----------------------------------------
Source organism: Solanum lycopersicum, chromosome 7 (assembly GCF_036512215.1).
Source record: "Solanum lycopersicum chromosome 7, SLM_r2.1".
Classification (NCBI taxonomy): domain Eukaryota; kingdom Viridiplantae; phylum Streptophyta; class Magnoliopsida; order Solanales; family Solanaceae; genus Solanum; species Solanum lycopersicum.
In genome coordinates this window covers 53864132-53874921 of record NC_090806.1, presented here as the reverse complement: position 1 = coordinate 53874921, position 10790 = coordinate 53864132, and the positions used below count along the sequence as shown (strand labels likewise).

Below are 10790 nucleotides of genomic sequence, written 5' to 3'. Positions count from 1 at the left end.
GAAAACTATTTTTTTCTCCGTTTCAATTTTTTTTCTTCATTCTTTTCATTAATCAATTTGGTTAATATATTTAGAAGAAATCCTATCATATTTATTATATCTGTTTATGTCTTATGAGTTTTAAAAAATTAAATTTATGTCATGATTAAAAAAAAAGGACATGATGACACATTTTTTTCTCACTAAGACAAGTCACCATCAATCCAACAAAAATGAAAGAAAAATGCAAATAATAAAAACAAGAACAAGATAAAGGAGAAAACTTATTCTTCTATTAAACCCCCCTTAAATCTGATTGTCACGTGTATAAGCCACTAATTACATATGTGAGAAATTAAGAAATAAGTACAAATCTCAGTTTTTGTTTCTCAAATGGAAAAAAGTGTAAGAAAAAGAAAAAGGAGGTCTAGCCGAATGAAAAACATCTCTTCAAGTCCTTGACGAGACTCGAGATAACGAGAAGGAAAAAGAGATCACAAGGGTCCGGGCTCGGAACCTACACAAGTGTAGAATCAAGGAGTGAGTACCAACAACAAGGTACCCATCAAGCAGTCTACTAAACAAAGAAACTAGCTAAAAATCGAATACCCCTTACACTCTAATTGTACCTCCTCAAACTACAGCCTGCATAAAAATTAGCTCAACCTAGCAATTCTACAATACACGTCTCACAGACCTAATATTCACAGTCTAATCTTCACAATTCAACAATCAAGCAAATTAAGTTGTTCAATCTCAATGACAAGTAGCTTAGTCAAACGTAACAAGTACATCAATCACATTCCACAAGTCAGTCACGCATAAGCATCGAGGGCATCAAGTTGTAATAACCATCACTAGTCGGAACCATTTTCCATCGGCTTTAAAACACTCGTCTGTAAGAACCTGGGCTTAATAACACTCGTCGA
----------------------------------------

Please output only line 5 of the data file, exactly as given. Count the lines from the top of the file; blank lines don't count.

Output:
Below are 10790 nucleotides of genomic sequence, written 5' to 3'. Positions count from 1 at the left end.